The mute PM

Henry Cooke writes:

… the prime minister has slipped this week from the usual kind of space people give Winston to be Winston into plain supplicancy.

Jacinda Ardern is yet to say anything at all about the fact the Electoral Commission made absolutely clear on Monday that the way NZ First was treating donations to its foundations was wrong.

This is no minor thing. It is almost inconceivable the SFO will reach a different conclusion. The only real issue is who should be charged, and how many different sections of the Electoral Act have been broken.

The PM is mute on this finding. She will probably try to divert attention from NZ First by announcing some electoral law changes, to try and fool people into thinking the law is the problem. The law is not the problem. It is people conspiring to get around the law that is the problem. The Electoral Act actually has pretty robust features to stop people getting around transparency obligations.

This silence got even louder on Thursday when it became clear that NZ First had some kind of involvement in two covertly taken photographs of journalists reporting on the Foundation story, which found their way onto a right-wing blog. Peters told Magic Talk on Tuesday that “we took the photographs just to prove that’s the behaviour going on”, but later backtracked to say a supporter just happened to see the journalists and thought he or she should snap a photo.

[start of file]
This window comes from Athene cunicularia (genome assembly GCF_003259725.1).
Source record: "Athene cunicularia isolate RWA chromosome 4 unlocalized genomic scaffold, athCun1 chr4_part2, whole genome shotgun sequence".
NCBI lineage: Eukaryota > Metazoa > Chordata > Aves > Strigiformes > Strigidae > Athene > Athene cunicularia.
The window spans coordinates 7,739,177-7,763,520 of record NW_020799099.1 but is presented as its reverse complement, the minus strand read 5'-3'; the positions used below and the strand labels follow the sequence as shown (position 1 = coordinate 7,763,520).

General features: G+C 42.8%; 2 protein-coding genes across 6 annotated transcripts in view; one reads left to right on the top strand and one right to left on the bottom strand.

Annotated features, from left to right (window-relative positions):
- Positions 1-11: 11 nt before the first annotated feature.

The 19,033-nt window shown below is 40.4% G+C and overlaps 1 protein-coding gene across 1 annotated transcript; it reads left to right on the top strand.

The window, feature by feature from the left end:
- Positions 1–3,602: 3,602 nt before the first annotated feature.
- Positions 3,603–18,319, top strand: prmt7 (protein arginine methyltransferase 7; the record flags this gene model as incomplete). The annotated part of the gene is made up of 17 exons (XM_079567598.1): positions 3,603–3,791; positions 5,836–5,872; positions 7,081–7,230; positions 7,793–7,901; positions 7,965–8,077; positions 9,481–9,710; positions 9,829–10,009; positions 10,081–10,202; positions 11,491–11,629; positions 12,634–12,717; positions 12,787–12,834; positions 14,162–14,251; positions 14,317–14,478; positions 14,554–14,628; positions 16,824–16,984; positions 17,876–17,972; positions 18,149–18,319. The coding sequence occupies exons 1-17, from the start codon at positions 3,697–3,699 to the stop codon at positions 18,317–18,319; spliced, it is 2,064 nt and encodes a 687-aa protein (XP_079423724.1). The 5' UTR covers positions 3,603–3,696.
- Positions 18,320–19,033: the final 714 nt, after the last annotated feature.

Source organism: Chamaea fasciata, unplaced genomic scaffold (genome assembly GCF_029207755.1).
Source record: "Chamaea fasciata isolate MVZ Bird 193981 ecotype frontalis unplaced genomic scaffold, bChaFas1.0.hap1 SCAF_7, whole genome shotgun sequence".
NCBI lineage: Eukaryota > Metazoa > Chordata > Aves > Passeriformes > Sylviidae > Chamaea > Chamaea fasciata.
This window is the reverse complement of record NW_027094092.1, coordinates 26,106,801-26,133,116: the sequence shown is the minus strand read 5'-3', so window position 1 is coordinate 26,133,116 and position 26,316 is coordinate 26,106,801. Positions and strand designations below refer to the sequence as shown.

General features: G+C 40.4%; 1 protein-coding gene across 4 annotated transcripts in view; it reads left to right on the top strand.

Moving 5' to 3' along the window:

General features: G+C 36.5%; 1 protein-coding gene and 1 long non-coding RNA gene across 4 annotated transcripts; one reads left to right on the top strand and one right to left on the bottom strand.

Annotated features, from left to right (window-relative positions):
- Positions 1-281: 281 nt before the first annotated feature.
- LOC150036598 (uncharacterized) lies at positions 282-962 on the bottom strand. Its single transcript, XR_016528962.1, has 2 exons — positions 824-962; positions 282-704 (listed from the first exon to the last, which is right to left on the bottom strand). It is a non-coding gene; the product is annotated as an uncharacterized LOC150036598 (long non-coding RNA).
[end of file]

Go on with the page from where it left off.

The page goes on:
Because of this shifting story, there is a muddle over exactly how involved NZ First and Peters are, a muddle that would best be sorted out by Ardern demanding a fuller explanation from Peters. Any level of involvement in this kind of tactic – clearly designed to intimidate journalists – is worth condemning, and you can bet that, if Ardern was in Opposition, she would manage it.

Instead she’s not commenting, saying it is a “matter for NZ First”, while her office notes that she speaks about ministerial decisions and comments, not about things said as party leader. 

The thing is, the Cabinet Manual does have a section about ministers upholding and being seen to uphold “the highest ethical standards” at all times, not just when doing ministerial business. Ardern has all the ammo she needs to give Peters a dressing-down over this, but instead she defers. Things don’t have to be illegal to be wrong.

Cooke is correct that the need to act ethically applies to what Winston Peters does as party leader, not just a Minister. So one can only conclude from Ardern’s refusal to comment is that she thinks it is okay to covertly photograph journalists to try and intimidate them and their sources.

Worse, this rot of silence has also infected the Green Party, which, as a confidence and supply partner, has plenty of legitimate room to criticise such tactics. You don’t need to tear the Government up or demand that Peters is fired – you can just say what the journalists’ union said on Friday, that Peters needs to explain himself and apologise.

Instead the Greens just talk about how the law needs to be changed – which most people agree with, but isn’t the point. The topic at hand isn’t underhanded but lawful behaviour, it’s stuff that is potentially illegal – hence the police referral. The party should grow back its spine.

The Greens are so desperate to appease Winston and swallow their previously hallowed principles that they could probably land a job working for the Fyre Festival.

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